Completion of first year of law school and a passing grade in 603P (Legal Process, Analysis, and Writing).
Advanced Legal Writing builds on the first-year legal research and writing courses. The course is a prerequisite for later participation in second-year or third-year moot court.
In this class, students will research and write two drafts of an appellate brief. They will participate in a minimum of two oral arguments, one of which will be before a panel of two or three outside judges. And they will write a judicial decision.
The course builds on students' earlier introduction to classical rhetoric and its application to the modern art of persuasion. It also introduces students to some advanced writing techniques such as the use of storytelling, metaphores, and literary references. Students will be instructed in methods of constructing a coherent argument, as well as the conventions of appellate writing. Students will practice crafting the four basic building blocks of a persuasive document: the issue, the statement of facts, the argument, and the conclusion.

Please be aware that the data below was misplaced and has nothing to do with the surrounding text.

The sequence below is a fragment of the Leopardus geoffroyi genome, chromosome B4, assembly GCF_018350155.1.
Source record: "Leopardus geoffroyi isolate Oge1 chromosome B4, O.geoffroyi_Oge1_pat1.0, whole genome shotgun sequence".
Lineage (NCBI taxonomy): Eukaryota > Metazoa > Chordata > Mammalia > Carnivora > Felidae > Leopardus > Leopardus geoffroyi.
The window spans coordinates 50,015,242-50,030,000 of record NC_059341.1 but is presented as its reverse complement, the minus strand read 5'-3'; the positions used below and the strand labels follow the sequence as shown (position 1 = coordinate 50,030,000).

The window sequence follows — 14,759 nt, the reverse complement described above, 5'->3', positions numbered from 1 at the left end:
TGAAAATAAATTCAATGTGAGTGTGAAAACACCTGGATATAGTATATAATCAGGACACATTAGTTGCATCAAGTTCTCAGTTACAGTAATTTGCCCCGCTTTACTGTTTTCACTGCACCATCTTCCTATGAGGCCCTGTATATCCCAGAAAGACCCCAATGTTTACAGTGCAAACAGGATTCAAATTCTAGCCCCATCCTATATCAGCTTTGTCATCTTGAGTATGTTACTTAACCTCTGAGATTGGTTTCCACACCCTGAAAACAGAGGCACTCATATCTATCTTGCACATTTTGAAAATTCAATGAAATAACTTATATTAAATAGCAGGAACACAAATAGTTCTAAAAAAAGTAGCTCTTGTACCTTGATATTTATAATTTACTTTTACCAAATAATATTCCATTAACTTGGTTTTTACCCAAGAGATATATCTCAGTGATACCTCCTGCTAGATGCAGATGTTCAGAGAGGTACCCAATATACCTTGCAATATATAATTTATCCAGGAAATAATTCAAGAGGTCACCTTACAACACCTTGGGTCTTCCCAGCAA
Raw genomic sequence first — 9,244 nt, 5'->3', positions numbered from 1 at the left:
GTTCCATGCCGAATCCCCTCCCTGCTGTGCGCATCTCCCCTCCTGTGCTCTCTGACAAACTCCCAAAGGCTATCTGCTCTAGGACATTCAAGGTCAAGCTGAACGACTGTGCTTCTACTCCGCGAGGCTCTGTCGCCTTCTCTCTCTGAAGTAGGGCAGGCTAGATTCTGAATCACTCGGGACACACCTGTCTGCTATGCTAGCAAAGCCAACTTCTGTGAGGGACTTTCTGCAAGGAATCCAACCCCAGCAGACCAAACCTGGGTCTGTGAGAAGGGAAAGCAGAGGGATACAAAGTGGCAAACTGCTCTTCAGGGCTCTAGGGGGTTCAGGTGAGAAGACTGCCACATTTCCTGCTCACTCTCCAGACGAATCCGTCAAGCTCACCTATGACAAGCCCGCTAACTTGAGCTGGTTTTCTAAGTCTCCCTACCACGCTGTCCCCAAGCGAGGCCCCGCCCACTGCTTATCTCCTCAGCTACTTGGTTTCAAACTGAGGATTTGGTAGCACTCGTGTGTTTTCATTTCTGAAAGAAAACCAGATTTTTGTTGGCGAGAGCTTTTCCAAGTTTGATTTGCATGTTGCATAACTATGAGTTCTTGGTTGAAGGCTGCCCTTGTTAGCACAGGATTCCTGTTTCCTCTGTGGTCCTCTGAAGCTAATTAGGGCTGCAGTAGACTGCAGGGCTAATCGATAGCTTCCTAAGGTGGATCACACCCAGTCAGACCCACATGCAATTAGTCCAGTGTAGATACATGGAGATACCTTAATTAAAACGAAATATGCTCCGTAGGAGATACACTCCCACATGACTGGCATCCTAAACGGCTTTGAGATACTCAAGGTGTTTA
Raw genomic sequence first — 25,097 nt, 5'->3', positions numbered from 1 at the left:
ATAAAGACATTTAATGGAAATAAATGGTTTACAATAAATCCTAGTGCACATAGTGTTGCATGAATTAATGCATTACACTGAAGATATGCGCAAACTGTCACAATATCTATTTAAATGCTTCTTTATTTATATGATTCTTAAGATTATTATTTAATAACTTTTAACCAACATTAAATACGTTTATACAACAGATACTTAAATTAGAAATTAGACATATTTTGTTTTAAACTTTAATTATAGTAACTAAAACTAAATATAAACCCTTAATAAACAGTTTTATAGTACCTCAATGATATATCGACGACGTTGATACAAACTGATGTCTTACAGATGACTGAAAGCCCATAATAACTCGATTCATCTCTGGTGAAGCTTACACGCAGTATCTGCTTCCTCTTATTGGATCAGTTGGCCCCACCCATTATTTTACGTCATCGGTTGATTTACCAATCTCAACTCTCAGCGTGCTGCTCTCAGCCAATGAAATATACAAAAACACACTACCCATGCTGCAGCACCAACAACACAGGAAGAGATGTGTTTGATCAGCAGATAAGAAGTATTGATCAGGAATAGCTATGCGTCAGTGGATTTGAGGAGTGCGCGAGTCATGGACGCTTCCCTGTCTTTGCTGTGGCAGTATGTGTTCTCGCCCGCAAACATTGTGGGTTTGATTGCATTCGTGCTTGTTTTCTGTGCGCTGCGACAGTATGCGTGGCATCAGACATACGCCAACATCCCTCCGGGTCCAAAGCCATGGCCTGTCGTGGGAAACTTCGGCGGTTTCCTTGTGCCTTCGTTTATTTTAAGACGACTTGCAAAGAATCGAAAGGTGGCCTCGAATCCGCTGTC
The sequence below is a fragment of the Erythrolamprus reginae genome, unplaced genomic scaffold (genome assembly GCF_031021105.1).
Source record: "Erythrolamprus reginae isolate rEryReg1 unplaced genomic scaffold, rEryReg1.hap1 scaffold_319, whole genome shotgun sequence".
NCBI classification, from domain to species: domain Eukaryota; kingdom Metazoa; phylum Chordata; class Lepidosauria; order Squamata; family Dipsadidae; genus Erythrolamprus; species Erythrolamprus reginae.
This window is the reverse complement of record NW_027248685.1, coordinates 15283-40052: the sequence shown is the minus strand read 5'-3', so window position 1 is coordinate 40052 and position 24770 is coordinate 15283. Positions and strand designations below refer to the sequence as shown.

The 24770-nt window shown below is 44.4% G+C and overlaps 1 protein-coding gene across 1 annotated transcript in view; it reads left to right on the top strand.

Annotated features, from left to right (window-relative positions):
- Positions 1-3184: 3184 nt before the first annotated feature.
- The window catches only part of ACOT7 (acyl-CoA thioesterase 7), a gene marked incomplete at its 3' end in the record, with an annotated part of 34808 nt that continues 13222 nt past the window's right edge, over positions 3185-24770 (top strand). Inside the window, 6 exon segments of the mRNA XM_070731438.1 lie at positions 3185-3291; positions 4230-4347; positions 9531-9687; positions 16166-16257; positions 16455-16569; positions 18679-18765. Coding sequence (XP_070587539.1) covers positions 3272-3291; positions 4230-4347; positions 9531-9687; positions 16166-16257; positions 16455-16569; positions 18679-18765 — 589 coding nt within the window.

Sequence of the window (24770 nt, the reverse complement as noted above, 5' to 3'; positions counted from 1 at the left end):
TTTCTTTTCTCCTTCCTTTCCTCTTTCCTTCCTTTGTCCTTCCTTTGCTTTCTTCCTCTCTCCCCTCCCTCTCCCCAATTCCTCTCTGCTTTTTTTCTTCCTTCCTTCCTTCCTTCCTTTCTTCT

The course will meet once or twice a week and will involve in-class writing exercises, as well as out-of-class research and writing assignments. The writing and research assignments will culminate in an appellate brief, oral argument, and judicial opinion.
Students will write an appellate brief. They will submit an outline, one draft, and the final brief. Students will also write a judicial opinion deciding the issues presented in the brief.
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The final brief, final oral argument, and judicial opinion will be graded. Students will also be evaluated throughout the semester on their class participation and professionalism.
The course is a prerequisite for later participation in second-year or third-year moot court.
This course satisfies the Professional Skills curricular requirement.